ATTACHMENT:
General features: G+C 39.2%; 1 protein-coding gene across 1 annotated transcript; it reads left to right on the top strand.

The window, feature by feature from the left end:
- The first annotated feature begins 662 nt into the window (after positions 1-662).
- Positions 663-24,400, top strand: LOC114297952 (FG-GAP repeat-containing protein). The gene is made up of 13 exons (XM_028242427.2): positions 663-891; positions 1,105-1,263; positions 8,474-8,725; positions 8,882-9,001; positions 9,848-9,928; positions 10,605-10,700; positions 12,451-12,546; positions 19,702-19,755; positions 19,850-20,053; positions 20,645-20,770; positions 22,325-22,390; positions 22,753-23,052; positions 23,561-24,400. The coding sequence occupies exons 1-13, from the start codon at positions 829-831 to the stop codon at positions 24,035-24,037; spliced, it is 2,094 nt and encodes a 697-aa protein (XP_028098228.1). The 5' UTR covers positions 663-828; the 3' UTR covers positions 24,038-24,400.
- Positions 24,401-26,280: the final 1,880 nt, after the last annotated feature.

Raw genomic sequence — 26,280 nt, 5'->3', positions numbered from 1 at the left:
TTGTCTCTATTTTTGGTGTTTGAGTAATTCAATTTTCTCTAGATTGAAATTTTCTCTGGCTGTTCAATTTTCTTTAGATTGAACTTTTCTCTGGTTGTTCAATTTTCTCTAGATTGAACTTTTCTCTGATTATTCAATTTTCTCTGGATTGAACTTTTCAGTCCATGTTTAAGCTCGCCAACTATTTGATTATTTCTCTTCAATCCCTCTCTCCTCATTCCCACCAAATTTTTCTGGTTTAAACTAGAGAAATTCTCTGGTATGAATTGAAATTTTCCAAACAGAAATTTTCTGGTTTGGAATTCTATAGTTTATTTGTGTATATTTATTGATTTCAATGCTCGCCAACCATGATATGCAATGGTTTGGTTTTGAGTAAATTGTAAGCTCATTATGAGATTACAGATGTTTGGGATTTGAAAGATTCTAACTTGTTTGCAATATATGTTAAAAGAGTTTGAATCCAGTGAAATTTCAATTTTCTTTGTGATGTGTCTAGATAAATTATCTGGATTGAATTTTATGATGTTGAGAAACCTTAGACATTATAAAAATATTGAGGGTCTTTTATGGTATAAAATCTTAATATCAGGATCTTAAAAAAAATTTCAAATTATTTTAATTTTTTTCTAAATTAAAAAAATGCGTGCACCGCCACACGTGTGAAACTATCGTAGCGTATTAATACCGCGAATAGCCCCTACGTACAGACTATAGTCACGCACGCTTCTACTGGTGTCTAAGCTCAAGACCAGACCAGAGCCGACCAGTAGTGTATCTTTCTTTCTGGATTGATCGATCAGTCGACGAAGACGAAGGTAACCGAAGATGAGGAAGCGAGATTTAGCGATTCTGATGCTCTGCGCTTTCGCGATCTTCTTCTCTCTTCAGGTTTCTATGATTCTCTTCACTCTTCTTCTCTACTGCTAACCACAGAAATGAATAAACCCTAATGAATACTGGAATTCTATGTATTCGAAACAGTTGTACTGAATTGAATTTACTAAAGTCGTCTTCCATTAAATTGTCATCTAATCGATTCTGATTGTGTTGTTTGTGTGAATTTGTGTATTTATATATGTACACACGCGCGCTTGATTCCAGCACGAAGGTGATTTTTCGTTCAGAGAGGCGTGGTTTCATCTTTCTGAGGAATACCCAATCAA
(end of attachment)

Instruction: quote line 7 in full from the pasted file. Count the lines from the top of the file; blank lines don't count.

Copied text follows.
TTGTCTCTATTTTTGGTGTTTGAGTAATTCAATTTTCTCTAGATTGAAATTTTCTCTGGCTGTTCAATTTTCTTTAGATTGAACTTTTCTCTGGTTGTTCAATTTTCTCTAGATTGAACTTTTCTCTGATTATTCAATTTTCTCTGGATTGAACTTTTCAGTCCATGTTTAAGCTCGCCAACTATTTGATTATTTCTCTTCAATCCCTCTCTCCTCATTCCCACCAAATTTTTCTGGTTTAAACTAGAGAAATTCTCTGGTATGAATTGAAATTTTCCAAACAGAAATTTTCTGGTTTGGAATTCTATAGTTTATTTGTGTATATTTATTGATTTCAATGCTCGCCAACCATGATATGCAATGGTTTGGTTTTGAGTAAATTGTAAGCTCATTATGAGATTACAGATGTTTGGGATTTGAAAGATTCTAACTTGTTTGCAATATATGTTAAAAGAGTTTGAATCCAGTGAAATTTCAATTTTCTTTGTGATGTGTCTAGATAAATTATCTGGATTGAATTTTATGATGTTGAGAAACCTTAGACATTATAAAAATATTGAGGGTCTTTTATGGTATAAAATCTTAATATCAGGATCTTAAAAAAAATTTCAAATTATTTTAATTTTTTTCTAAATTAAAAAAATGCGTGCACCGCCACACGTGTGAAACTATCGTAGCGTATTAATACCGCGAATAGCCCCTACGTACAGACTATAGTCACGCACGCTTCTACTGGTGTCTAAGCTCAAGACCAGACCAGAGCCGACCAGTAGTGTATCTTTCTTTCTGGATTGATCGATCAGTCGACGAAGACGAAGGTAACCGAAGATGAGGAAGCGAGATTTAGCGATTCTGATGCTCTGCGCTTTCGCGATCTTCTTCTCTCTTCAGGTTTCTATGATTCTCTTCACTCTTCTTCTCTACTGCTAACCACAGAAATGAATAAACCCTAATGAATACTGGAATTCTATGTATTCGAAACAGTTGTACTGAATTGAATTTACTAAAGTCGTCTTCCATTAAATTGTCATCTAATCGATTCTGATTGTGTTGTTTGTGTGAATTTGTGTATTTATATATGTACACACGCGCGCTTGATTCCAGCACGAAGGTGATTTTTCGTTCAGAGAGGCGTGGTTTCATCTTTCTGAGGAATACCCAATCAA